Policyholders of CLICO International Life Insurance (CIL) who have been awaiting a financial settlement which has been dragging on since the company’s collapse in 2009 have received a further setback and do not now know when they will receive payments on their investments.
A resolution to the matter has been deferred indefinitely as expectant representatives of the policyholders await a ruling from the High Court in Barbados. They were hopeful of a resolution last week when they, along with other stakeholders, met with the judge presiding over the case. Instead they were delivered an additional dose of disappointment.
The court is to decide on a proposed Barbados plan to restructure the beleaguered insurance company on behalf of policyholders here and in member countries of the Organization of Eastern Caribbean States (OECS).
“What I would say is that we are disappointed that the decision from the court is taking this long. We know that the judge has a critical role to play in making the best decision for all policyholders, including Barbadians and regional policyholders, but we did not anticipate it taking this long; because now all the timelines that were to be met based on the Barbados first proposal would have to be pushed back and pensioners have not been receiving any pension,” chairman of the Barbados Investors and Policyholders Alliance (BIPA) June Fowler told Barbados TODAY this afternoon.
Fowler said it was disheartening that BIPA members had been forced to wait this long, but noted that she was hopeful of a settlement by year end.
“We’re still remaining hopeful that we can have a decision before Christmas and a favourable one,” she said. “Not just a decision, but a favourable one before Christmas,” she repeated.
The judicial manager, who had earlier asked the court to liquidate CIL due to a lack of financing from the Stuart administration, has since reversed this position after meeting with Government officials, and has withdrawn the request to liquidate the company.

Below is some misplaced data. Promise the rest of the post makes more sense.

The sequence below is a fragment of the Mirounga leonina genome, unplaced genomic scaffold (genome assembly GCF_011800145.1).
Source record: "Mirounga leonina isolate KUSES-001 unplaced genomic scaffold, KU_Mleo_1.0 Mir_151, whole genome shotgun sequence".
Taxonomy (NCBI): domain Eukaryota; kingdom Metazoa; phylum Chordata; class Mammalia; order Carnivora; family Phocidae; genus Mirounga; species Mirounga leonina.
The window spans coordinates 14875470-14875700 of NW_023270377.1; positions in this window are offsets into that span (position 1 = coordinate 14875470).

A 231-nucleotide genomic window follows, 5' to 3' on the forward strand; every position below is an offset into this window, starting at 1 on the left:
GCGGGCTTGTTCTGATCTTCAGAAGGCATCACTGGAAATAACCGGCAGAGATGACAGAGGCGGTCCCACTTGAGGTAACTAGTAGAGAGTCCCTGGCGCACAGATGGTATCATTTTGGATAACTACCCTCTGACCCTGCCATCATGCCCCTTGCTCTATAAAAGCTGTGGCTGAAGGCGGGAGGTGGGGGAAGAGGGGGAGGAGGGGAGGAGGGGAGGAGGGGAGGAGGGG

The judicial manager has instead agreed to approve the restructuring plan, to be financed by the Barbadian taxpayer.
The plan, referred to as “Option One”, and yet to be approved by the High Court, provides for the formation of a company called New Life Investment Company Inc (NLICO), “which shall, on or before 31 October, 2015, issue bonds to CIL valued at about $34 million.”
NLICO and the judicial manager are to agree the real estate assets in Barbados to be transferred to NLICO by CLICO, which would then transfer these assets to the investment company before October 31, provided that the value of those assets is equivalent to the worth of the bonds.
The court had been hearing evidence from the judicial manager’s representative Patrick Toppin, who was being cross examined by Queen’s Counsel Ralph Thorne on behalf of the policyholders challenging the restructuring plan, and the attorney for the East Caribbean Currency Union (ECCU) Sir Richard Cheltenham, QC, who has been working in association with Shelly Seecharan.
Earlier this year, St Vincent and the Grenadines Prime Minister Dr Ralph Gonsalves wrote his Barbadian counterpart complaining of what he called a “Barbados-only” plan for policyholders, and reminding Stuart that the people of the OECS also invested in CLICO.
When contacted at the time, Dr Gonsalves told Barbados TODAY he was giving Prime Minister Stuart time to respond.
BIPA, which has been battling on behalf of investors and policyholders, has sanctioned the restructuring plan and has withdrawn its own court application against the judicial manager.
The plan would allow for the appointment of a BIPA representative to the Board of Directors of NLICO and a director on the board of the new insurance company, which is to be established.
The court has given the judicial manager $4.5 million in interim financing to sustain its operations between now and when the court process is complete.
A board of directors of the new company has already been established.